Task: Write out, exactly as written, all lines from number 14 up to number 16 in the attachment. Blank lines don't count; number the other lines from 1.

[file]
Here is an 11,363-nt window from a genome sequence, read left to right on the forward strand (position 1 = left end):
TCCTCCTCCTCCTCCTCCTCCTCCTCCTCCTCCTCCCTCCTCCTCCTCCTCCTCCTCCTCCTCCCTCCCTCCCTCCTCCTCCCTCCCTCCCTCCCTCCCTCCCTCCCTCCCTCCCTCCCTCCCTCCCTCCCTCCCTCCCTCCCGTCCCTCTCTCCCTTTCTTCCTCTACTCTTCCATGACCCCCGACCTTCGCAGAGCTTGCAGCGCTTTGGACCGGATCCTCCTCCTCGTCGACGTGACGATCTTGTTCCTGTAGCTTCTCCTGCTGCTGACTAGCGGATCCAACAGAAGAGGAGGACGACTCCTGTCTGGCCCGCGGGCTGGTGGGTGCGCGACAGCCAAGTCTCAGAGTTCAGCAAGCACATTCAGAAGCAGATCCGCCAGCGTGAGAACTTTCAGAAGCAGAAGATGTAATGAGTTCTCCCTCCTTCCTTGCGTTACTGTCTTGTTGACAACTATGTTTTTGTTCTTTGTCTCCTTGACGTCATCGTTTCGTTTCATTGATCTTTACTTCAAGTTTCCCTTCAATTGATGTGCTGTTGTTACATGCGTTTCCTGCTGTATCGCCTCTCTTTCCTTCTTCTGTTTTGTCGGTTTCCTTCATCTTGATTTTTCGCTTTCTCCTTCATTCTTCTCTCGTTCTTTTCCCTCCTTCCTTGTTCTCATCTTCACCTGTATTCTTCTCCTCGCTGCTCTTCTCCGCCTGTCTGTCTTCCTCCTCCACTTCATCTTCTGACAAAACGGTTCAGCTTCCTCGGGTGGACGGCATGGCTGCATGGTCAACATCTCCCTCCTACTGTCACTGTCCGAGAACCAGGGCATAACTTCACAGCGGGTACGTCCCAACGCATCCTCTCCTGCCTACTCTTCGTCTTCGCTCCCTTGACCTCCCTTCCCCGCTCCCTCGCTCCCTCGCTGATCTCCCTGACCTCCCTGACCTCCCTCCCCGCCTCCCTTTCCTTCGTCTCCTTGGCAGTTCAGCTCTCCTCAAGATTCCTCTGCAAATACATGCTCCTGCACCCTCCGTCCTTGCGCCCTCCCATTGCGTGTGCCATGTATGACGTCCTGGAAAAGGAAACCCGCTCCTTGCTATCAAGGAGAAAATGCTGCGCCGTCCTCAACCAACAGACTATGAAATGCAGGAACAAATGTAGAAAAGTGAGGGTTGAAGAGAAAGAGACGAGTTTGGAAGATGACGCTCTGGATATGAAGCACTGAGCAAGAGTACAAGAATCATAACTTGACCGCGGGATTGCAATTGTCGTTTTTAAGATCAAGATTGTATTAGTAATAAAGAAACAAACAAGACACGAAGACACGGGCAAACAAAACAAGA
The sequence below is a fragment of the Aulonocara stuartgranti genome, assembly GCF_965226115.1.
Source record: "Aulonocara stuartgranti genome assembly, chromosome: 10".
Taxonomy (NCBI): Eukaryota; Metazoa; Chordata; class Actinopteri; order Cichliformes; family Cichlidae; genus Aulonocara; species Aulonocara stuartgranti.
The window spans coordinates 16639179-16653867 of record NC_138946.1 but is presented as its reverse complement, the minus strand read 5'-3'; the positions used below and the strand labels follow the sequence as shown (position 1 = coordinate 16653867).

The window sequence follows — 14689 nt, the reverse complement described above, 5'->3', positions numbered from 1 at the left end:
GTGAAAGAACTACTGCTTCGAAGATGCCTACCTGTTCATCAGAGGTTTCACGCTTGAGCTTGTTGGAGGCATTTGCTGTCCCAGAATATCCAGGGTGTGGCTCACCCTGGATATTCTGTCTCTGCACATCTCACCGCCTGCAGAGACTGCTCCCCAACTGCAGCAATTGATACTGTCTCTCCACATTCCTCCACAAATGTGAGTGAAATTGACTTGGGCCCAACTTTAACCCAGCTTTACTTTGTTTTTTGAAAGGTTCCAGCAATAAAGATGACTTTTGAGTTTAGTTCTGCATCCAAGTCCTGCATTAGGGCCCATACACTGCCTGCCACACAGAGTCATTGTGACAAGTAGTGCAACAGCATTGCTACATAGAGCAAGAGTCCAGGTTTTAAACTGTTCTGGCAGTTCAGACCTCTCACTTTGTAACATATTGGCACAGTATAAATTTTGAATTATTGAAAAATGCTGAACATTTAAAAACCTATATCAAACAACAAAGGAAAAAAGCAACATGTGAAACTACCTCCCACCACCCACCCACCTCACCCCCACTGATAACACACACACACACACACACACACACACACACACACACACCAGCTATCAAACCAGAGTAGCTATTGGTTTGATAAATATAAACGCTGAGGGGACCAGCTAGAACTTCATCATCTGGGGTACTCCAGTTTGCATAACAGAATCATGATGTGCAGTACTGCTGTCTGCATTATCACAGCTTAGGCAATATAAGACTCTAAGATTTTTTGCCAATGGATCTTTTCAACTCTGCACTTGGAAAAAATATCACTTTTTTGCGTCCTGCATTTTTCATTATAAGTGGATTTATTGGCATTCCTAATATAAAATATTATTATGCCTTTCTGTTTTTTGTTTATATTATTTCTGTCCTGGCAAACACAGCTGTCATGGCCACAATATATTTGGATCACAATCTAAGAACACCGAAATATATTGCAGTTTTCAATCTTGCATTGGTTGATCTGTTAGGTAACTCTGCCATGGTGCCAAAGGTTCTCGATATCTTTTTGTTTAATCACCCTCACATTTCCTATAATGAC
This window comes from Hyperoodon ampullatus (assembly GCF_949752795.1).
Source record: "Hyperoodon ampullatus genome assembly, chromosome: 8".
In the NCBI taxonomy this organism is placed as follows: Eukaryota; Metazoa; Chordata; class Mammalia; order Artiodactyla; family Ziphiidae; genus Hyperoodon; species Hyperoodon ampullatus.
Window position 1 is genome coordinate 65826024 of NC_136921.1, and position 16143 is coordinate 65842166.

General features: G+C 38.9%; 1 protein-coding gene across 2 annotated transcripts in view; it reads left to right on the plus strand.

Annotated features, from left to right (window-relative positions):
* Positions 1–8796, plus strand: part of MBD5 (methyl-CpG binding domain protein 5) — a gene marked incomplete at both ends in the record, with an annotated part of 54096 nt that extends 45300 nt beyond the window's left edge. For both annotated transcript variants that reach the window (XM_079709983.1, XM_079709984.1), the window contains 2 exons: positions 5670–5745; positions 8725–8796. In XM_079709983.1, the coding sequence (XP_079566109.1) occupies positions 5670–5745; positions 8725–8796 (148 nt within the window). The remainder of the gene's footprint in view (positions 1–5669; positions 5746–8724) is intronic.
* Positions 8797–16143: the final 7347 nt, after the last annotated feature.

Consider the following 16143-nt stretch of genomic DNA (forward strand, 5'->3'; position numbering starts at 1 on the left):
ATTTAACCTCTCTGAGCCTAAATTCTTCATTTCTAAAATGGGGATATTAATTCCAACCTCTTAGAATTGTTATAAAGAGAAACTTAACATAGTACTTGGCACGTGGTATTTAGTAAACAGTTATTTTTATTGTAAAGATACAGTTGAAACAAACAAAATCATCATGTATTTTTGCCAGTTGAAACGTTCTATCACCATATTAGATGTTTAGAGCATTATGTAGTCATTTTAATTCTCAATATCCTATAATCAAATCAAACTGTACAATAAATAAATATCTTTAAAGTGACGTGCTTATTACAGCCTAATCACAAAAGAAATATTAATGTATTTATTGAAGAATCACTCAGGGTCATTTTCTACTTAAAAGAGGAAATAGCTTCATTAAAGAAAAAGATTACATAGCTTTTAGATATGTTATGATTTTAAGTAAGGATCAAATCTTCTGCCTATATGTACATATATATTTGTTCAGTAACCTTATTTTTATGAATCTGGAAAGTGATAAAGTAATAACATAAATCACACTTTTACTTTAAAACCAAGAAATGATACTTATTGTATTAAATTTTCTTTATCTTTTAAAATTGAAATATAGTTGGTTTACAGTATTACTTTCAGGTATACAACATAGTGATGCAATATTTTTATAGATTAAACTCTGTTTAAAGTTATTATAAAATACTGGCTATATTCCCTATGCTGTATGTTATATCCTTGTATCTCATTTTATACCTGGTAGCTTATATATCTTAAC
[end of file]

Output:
Annotated features, from left to right (window-relative positions):
* Positions 1–8796, plus strand: part of MBD5 (methyl-CpG binding domain protein 5) — a gene marked incomplete at both ends in the record, with an annotated part of 54096 nt that extends 45300 nt beyond the window's left edge. For both annotated transcript variants that reach the window (XM_079709983.1, XM_079709984.1), the window contains 2 exons: positions 5670–5745; positions 8725–8796. In XM_079709983.1, the coding sequence (XP_079566109.1) occupies positions 5670–5745; positions 8725–8796 (148 nt within the window). The remainder of the gene's footprint in view (positions 1–5669; positions 5746–8724) is intronic.
* Positions 8797–16143: the final 7347 nt, after the last annotated feature.